ChatGPT deprioritizes resumes that mention disability during job app screenings

Diego Thomazini/adobe stock Drobot Dean/Adobe Stock (Licensed)

ChatGPT is being used to scan job applications—and penalizing candidates with disabilities

AI’s biases affect its ability to fairly screen resumes.


Tricia Crimmins


Research has found that artificial intelligence is biased against those with marginalized identities, including people with disabilities. Now, a new study from the University of Washington found that ChatGPT, Open AI’s artificial intelligence chatbot, exercises that bias when scanning resumes as part of job applications.

The study—called “Identifying and Improving Disability Bias in GPT-Based Resume Screening”—researched if ChatGPT’s biases came into play when used for hiring and job recruiting purposes.

“The existing underrepresentation of disabled people in the workforce and bias against disabled jobseekers is a substantial concern,” the study states. “Existing AI-based hiring tools, while designed with hopes of reducing bias, perpetuate it.”

Using AI to screen candidate resumes can speed up the hiring process and many companies are utilizing AI for that exact reason.

UW researchers found that when ChatGPT was asked to rank resumes with and without mention of disability, it ranked resumes that didn’t mention disability higher. Mentions of disability include scholarships, awards, membership organizations, and panel presentations that are about or pertain to people with disabilities.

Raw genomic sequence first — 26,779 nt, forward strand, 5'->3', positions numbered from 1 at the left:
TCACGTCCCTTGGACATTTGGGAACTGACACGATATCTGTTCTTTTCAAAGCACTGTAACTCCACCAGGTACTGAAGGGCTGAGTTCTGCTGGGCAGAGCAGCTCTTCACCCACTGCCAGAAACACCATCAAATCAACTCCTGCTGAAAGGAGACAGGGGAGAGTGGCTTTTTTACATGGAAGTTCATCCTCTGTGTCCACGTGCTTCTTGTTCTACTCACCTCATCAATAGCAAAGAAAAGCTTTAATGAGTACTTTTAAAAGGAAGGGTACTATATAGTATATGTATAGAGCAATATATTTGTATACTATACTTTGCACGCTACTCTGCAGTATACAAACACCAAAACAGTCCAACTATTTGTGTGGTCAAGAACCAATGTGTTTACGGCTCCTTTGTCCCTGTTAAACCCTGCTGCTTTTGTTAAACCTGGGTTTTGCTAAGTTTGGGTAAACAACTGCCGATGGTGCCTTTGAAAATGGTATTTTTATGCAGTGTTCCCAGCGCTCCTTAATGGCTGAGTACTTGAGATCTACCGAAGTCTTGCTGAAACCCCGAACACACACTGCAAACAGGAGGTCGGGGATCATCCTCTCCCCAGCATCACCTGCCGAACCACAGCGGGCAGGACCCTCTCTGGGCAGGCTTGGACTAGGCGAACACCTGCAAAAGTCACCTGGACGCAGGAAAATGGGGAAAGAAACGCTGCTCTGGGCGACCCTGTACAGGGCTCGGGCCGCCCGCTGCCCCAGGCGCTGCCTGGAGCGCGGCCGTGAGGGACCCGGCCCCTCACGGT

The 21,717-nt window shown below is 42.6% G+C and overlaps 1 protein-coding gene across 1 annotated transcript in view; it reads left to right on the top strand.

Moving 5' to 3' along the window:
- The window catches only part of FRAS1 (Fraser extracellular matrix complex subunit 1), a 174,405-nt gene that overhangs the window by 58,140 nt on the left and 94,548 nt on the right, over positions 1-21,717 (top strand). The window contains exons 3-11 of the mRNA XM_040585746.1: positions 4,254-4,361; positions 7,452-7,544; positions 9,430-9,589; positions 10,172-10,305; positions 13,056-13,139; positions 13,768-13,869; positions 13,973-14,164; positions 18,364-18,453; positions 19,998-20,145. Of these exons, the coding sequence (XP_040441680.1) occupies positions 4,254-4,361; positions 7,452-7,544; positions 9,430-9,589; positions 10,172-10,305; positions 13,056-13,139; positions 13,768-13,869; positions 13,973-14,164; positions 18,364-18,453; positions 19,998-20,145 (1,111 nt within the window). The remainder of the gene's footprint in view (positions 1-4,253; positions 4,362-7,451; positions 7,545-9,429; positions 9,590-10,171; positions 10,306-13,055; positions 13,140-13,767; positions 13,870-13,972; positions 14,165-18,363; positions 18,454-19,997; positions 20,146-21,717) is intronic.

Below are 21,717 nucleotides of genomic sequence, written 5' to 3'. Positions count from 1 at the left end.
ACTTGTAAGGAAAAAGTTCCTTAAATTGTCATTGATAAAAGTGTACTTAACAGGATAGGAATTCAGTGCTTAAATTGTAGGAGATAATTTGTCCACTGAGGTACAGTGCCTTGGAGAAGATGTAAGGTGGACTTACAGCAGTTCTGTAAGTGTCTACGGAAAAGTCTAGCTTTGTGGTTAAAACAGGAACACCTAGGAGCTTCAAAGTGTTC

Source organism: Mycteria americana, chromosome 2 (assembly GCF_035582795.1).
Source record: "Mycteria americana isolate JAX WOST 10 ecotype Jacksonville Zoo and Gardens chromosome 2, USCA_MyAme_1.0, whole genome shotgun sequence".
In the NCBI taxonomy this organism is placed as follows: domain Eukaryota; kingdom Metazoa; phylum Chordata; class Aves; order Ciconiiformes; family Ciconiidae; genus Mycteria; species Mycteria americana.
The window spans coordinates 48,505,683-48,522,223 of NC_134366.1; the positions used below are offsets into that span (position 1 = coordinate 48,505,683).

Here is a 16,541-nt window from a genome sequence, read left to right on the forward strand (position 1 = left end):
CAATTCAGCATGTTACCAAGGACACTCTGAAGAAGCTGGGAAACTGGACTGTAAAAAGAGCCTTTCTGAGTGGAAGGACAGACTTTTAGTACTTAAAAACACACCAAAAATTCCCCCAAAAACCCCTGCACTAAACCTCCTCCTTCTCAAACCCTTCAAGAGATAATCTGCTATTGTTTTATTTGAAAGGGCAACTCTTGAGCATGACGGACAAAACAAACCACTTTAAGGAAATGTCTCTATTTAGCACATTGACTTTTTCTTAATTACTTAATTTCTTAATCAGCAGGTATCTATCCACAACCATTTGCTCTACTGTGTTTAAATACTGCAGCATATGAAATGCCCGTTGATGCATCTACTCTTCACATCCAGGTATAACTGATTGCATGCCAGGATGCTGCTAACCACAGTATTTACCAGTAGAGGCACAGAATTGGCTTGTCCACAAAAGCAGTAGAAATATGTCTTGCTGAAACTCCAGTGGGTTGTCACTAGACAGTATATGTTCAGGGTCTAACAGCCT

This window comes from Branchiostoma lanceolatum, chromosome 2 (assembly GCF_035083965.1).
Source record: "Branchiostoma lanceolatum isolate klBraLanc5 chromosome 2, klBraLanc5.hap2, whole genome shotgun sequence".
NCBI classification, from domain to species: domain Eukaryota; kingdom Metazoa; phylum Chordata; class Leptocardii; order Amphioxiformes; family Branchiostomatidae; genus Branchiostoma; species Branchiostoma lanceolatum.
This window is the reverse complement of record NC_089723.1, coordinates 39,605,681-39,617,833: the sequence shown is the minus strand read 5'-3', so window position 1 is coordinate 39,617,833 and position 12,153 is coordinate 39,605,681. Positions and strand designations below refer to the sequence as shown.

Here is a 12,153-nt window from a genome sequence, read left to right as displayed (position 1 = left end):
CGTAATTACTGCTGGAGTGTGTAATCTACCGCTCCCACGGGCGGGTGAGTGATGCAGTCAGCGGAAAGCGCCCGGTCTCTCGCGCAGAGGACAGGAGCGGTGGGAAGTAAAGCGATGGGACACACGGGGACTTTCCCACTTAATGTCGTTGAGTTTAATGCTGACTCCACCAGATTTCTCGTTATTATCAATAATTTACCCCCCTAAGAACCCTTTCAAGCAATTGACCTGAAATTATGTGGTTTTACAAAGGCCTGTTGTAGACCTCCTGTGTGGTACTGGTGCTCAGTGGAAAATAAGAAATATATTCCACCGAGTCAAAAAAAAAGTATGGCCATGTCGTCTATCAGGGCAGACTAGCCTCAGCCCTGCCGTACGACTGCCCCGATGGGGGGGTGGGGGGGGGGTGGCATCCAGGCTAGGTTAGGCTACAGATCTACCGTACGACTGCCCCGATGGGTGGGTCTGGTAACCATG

“Some of GPT’s descriptions would color a person’s entire resume based on their disability and claimed that involvement with DEI or disability is potentially taking away from other parts of the resume,” the study’s lead author Kate Glazko told UWNews. “People need to be aware of the system’s biases when using AI for these real-world tasks.”

Artificial intelligence is particularly biased against disability because disability can affect people in more complex ways than race and gender, according to Shari Trewin, the IBM Accessibility Team’s Program Director. And because machine-learning systems focus on norms, if those systems consider people with disabilities outsiders, they will be biased against them.

“The way that machine learning judges people by who it thinks they’re similar to—even when it may never have seen anybody similar to you—is a fundamental limitation in terms of fair treatment for people with disabilities,” Trewin told the MIT Technology Review in 2018.

Trewin also suggested that AI can be made less ableist by giving it rules to follow that ensure it won’t disadvantage people with disabilities, which is exactly what Glazko’s study suggests, too: It recommends that users instruct the AI to “be less ableist” or “embody Disability Justice values” when using it to screen resumes.

Disability justice” is a framework for thinking about disability and people with disabilities that emphasizes intersectionality, self-determination, and agency. The study also states that more work should be done to address AI’s biases.

Others have proven AI’s propensity to be ableist, too. Last year, disability advocate Jeremy Davis asked generative AI to create images of “an autistic person” almost 150 times—all but two of the photos showed thin, white, cisgender men. A prominent stereotype pertaining to autism is that is a condition that only affects white men.

“In order for AI to be an effective tool, you have to be smarter than the AI” Davis said at the time. “We must be aware of its limitations and pitfalls.”

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